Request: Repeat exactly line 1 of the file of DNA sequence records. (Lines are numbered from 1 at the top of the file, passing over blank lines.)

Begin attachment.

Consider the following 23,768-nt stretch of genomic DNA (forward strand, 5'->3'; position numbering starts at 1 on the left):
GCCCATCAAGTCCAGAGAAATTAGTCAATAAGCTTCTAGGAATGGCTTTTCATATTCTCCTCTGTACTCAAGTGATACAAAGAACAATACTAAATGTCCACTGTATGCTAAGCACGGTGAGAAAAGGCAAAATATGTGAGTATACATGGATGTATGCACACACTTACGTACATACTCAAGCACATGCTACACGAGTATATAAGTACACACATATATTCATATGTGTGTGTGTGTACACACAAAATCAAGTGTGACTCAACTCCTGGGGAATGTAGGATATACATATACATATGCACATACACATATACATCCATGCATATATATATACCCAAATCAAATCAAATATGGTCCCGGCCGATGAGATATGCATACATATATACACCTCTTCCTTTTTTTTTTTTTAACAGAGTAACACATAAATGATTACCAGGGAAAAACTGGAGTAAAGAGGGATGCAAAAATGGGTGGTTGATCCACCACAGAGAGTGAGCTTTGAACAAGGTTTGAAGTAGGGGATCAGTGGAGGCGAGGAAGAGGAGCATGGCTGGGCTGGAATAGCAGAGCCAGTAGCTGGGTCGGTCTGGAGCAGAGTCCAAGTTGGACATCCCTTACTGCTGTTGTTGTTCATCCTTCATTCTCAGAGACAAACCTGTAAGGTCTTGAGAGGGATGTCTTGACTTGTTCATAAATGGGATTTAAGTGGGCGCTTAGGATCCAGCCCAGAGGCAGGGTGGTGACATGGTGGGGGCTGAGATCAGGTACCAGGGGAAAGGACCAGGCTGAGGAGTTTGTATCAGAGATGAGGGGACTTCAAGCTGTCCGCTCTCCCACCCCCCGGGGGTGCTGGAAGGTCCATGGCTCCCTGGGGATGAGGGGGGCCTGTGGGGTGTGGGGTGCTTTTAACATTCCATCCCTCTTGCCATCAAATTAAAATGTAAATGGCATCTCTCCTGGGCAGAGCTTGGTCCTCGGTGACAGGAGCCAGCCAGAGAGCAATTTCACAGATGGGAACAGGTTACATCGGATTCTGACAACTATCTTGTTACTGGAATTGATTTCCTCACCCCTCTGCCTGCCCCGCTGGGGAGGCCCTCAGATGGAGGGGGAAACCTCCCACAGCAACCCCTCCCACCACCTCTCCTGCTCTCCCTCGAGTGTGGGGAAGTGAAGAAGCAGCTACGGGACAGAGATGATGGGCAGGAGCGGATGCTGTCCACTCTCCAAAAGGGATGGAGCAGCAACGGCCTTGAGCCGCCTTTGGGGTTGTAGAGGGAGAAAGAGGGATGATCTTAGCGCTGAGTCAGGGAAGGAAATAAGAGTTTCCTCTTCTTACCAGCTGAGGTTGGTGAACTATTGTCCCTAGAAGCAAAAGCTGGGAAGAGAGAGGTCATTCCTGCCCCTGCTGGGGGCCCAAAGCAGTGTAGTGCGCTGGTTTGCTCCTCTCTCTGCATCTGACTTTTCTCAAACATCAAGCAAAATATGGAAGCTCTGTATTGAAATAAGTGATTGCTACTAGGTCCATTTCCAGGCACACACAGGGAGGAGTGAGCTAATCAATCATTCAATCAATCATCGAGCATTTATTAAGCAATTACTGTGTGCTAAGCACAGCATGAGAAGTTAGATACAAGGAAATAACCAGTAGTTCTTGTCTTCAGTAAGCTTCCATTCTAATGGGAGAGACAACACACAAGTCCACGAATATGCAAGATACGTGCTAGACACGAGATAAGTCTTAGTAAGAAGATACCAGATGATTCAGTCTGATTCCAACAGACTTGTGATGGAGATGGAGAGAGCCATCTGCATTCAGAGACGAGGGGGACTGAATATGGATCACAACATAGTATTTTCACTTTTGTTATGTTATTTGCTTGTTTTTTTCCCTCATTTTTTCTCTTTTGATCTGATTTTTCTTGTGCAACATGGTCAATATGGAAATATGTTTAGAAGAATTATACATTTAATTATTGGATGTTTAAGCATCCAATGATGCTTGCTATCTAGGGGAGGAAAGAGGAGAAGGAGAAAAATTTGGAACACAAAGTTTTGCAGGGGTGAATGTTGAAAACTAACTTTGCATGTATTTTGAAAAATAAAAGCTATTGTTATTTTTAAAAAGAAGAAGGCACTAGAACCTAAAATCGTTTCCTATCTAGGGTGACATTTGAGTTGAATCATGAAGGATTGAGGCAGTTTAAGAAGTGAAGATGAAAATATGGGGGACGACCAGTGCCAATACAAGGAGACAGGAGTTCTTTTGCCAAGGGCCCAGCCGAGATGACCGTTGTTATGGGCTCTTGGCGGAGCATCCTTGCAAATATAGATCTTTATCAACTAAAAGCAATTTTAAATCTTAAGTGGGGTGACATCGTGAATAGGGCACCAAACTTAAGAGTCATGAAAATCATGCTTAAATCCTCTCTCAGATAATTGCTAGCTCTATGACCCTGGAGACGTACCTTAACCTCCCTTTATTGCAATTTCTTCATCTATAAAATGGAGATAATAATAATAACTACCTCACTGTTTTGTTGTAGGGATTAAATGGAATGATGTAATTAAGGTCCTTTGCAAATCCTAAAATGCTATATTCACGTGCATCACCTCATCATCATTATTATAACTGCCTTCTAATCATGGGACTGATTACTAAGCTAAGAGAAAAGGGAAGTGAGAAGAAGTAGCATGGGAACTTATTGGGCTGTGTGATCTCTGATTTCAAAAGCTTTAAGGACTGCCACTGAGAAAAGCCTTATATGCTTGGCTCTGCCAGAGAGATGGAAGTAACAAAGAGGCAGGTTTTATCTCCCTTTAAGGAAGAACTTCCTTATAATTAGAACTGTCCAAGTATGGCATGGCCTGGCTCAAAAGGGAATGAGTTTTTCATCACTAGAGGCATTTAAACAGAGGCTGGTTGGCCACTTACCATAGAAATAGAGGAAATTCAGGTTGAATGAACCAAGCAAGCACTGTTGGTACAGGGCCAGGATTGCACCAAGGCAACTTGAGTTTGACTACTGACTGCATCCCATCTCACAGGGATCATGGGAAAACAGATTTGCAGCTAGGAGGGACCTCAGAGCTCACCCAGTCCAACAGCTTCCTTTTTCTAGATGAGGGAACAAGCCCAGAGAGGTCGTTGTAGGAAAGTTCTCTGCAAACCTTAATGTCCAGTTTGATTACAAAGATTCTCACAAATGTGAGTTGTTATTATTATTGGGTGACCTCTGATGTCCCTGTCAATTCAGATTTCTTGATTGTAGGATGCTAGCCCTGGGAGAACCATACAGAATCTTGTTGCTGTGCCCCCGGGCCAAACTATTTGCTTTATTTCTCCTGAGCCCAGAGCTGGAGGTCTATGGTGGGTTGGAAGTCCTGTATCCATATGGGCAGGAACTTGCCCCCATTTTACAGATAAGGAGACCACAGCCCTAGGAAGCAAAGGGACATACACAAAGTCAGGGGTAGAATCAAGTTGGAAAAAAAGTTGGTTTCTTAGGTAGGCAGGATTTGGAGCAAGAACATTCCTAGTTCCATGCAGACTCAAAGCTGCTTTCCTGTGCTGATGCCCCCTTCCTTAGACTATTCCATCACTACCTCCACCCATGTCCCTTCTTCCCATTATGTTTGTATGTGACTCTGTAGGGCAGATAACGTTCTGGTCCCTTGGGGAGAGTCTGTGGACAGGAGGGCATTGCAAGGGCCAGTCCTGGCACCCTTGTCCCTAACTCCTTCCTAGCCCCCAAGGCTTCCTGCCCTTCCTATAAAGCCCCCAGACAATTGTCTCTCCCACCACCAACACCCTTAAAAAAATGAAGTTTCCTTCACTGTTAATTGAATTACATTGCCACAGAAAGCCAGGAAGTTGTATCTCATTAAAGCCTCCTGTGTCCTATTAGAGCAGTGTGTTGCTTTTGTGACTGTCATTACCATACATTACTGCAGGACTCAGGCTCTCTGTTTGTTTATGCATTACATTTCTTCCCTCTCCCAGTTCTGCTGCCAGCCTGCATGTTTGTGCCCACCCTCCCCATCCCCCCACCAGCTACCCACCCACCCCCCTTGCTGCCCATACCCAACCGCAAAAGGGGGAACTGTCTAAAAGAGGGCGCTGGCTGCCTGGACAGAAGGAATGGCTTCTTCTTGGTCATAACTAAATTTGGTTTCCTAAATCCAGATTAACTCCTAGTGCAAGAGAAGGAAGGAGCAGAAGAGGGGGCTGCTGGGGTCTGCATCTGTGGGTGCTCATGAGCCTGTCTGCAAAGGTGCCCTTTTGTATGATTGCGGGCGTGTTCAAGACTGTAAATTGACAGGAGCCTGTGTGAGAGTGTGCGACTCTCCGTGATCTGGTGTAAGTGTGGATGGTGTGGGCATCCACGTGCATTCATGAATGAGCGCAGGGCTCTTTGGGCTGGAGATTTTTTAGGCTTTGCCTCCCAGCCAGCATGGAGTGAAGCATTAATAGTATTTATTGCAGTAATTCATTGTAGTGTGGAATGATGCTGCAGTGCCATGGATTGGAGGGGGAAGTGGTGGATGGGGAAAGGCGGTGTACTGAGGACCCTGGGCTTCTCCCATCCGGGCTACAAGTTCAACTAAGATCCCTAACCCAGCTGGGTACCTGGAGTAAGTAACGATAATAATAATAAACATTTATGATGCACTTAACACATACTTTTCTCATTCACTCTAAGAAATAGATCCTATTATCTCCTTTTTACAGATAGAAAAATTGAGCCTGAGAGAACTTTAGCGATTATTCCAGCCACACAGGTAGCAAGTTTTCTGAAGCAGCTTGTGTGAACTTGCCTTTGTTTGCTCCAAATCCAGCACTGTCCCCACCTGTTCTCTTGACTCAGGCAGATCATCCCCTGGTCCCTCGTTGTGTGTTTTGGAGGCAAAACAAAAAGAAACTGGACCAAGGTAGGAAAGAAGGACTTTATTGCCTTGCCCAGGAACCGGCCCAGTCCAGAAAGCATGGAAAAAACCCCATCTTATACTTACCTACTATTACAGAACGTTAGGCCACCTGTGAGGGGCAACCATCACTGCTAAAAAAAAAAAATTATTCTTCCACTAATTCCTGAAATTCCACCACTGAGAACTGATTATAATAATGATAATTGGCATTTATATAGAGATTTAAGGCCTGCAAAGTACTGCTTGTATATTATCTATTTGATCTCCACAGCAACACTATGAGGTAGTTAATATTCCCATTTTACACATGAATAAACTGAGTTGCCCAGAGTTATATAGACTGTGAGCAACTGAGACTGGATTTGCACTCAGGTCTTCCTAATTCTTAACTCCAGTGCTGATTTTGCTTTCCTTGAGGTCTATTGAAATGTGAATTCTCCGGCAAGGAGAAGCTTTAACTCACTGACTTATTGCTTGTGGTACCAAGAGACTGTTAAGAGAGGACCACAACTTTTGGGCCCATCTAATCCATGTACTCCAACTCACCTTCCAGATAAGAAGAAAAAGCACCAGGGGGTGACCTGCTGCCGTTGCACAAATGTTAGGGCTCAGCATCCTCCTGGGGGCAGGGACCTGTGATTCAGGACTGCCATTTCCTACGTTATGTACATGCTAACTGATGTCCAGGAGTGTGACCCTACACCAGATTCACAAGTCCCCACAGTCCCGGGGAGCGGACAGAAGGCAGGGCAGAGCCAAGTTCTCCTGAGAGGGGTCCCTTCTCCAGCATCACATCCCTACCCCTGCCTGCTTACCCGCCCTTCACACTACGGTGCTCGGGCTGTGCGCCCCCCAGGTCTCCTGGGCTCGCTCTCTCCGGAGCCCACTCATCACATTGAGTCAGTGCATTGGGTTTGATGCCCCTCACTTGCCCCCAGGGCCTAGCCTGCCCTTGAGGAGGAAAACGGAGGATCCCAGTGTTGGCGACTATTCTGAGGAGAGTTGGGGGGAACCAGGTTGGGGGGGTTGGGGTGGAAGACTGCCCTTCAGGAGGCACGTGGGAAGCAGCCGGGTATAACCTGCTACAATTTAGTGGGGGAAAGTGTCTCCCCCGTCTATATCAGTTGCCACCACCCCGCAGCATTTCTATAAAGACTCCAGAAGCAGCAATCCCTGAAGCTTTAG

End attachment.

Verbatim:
Consider the following 23,768-nt stretch of genomic DNA (forward strand, 5'->3'; position numbering starts at 1 on the left):